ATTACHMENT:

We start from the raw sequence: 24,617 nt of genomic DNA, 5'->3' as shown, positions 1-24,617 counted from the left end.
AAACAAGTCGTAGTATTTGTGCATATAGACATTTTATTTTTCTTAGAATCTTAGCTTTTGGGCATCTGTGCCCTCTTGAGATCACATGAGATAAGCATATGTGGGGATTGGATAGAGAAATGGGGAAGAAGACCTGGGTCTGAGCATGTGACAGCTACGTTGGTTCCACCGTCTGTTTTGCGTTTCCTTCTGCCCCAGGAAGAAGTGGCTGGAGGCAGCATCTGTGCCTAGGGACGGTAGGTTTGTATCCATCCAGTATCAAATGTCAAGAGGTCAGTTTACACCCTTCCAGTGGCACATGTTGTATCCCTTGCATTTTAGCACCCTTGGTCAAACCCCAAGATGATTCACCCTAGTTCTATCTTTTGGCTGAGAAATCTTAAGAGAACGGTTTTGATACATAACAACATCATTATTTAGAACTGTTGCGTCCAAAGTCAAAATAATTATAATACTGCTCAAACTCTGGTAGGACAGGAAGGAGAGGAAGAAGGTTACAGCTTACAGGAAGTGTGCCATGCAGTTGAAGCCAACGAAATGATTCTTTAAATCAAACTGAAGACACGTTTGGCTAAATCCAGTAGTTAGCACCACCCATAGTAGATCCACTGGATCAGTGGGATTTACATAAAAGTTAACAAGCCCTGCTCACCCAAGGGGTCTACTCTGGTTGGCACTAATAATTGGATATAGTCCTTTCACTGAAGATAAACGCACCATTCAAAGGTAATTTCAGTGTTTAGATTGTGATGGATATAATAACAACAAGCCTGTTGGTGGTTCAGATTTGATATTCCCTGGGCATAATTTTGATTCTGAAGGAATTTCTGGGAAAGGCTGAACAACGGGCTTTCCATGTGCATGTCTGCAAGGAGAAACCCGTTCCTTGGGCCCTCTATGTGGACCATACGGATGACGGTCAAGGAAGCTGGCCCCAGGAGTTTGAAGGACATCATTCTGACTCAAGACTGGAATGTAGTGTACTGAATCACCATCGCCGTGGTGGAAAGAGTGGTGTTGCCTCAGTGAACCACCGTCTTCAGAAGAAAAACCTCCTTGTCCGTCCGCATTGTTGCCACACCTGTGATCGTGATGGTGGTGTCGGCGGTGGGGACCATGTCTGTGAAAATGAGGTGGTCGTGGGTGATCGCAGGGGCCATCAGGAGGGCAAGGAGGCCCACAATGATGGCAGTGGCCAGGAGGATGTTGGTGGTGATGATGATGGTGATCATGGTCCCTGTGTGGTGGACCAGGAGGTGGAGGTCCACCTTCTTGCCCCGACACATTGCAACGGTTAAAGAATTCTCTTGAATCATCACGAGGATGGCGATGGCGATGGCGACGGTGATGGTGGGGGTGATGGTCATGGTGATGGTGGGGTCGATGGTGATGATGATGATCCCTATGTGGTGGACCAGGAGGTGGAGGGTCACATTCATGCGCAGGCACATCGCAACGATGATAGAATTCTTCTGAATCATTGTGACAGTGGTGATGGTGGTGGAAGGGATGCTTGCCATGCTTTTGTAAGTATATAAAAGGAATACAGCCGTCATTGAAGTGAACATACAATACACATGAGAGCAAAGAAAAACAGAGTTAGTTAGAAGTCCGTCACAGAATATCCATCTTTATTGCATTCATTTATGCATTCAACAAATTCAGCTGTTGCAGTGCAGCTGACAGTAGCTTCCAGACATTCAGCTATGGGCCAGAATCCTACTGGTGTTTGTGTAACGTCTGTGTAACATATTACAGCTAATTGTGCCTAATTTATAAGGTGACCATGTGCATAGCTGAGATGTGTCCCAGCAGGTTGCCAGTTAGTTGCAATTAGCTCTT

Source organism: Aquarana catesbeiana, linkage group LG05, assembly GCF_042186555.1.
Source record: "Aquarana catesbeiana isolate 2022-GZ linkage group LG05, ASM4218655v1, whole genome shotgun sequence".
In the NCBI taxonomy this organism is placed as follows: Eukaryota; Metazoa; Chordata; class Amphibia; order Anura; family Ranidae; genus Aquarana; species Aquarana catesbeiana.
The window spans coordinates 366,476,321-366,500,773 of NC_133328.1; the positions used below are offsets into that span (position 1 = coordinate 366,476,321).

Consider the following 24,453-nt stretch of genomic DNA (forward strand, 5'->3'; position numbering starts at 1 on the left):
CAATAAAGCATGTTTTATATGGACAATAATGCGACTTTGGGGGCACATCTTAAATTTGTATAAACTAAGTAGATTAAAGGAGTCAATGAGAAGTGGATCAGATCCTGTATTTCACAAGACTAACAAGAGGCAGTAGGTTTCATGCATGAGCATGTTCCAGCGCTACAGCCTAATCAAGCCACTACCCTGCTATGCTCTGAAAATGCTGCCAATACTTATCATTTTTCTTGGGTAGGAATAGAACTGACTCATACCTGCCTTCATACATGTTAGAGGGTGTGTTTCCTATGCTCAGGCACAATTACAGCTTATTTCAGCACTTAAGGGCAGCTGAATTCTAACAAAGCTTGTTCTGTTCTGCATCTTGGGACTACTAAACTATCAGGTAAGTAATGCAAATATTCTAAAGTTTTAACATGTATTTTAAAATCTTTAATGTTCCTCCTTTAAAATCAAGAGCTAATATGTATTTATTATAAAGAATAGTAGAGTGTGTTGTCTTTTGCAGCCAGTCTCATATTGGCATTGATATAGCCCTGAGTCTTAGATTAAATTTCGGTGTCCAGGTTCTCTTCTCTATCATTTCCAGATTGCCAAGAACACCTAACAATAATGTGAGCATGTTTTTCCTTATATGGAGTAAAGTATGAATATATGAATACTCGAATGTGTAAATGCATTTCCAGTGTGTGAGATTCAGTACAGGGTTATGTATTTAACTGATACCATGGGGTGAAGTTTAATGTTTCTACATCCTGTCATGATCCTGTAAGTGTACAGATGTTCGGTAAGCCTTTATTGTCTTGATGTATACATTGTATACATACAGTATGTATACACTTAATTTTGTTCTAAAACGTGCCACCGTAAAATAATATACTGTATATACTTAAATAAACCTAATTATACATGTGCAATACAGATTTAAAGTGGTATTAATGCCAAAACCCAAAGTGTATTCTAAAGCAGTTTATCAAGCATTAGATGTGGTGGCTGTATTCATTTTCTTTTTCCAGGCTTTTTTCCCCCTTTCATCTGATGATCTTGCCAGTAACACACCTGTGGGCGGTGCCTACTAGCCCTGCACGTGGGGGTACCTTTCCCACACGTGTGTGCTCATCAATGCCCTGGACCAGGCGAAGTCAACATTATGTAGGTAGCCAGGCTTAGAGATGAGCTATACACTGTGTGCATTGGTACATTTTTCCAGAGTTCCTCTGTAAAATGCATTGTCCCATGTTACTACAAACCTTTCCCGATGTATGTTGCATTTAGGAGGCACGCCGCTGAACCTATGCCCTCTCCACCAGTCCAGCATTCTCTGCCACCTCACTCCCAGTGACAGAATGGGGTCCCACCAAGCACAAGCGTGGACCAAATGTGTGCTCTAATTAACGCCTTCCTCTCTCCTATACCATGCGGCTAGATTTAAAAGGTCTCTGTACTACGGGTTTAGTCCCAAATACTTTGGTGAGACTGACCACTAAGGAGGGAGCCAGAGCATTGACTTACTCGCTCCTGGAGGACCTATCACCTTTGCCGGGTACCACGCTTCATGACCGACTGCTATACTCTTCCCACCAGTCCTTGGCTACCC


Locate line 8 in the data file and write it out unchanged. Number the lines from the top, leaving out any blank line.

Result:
CAATAAAGCATGTTTTATATGGACAATAATGCGACTTTGGGGGCACATCTTAAATTTGTATAAACTAAGTAGATTAAAGGAGTCAATGAGAAGTGGATCAGATCCTGTATTTCACAAGACTAACAAGAGGCAGTAGGTTTCATGCATGAGCATGTTCCAGCGCTACAGCCTAATCAAGCCACTACCCTGCTATGCTCTGAAAATGCTGCCAATACTTATCATTTTTCTTGGGTAGGAATAGAACTGACTCATACCTGCCTTCATACATGTTAGAGGGTGTGTTTCCTATGCTCAGGCACAATTACAGCTTATTTCAGCACTTAAGGGCAGCTGAATTCTAACAAAGCTTGTTCTGTTCTGCATCTTGGGACTACTAAACTATCAGGTAAGTAATGCAAATATTCTAAAGTTTTAACATGTATTTTAAAATCTTTAATGTTCCTCCTTTAAAATCAAGAGCTAATATGTATTTATTATAAAGAATAGTAGAGTGTGTTGTCTTTTGCAGCCAGTCTCATATTGGCATTGATATAGCCCTGAGTCTTAGATTAAATTTCGGTGTCCAGGTTCTCTTCTCTATCATTTCCAGATTGCCAAGAACACCTAACAATAATGTGAGCATGTTTTTCCTTATATGGAGTAAAGTATGAATATATGAATACTCGAATGTGTAAATGCATTTCCAGTGTGTGAGATTCAGTACAGGGTTATGTATTTAACTGATACCATGGGGTGAAGTTTAATGTTTCTACATCCTGTCATGATCCTGTAAGTGTACAGATGTTCGGTAAGCCTTTATTGTCTTGATGTATACATTGTATACATACAGTATGTATACACTTAATTTTGTTCTAAAACGTGCCACCGTAAAATAATATACTGTATATACTTAAATAAACCTAATTATACATGTGCAATACAGATTTAAAGTGGTATTAATGCCAAAACCCAAAGTGTATTCTAAAGCAGTTTATCAAGCATTAGATGTGGTGGCTGTATTCATTTTCTTTTTCCAGGCTTTTTTCCCCCTTTCATCTGATGATCTTGCCAGTAACACACCTGTGGGCGGTGCCTACTAGCCCTGCACGTGGGGGTACCTTTCCCACACGTGTGTGCTCATCAATGCCCTGGACCAGGCGAAGTCAACATTATGTAGGTAGCCAGGCTTAGAGATGAGCTATACACTGTGTGCATTGGTACATTTTTCCAGAGTTCCTCTGTAAAATGCATTGTCCCATGTTACTACAAACCTTTCCCGATGTATGTTGCATTTAGGAGGCACGCCGCTGAACCTATGCCCTCTCCACCAGTCCAGCATTCTCTGCCACCTCACTCCCAGTGACAGAATGGGGTCCCACCAAGCACAAGCGTGGACCAAATGTGTGCTCTAATTAACGCCTTCCTCTCTCCTATACCATGCGGCTAGATTTAAAAGGTCTCTGTACTACGGGTTTAGTCCCAAATACTTTGGTGAGACTGACCACTAAGGAGGGAGCCAGAGCATTGACTTACTCGCTCCTGGAGGACCTATCACCTTTGCCGGGTACCACGCTTCATGACCGACTGCTATACTCTTCCCACCAGTCCTTGGCTACCC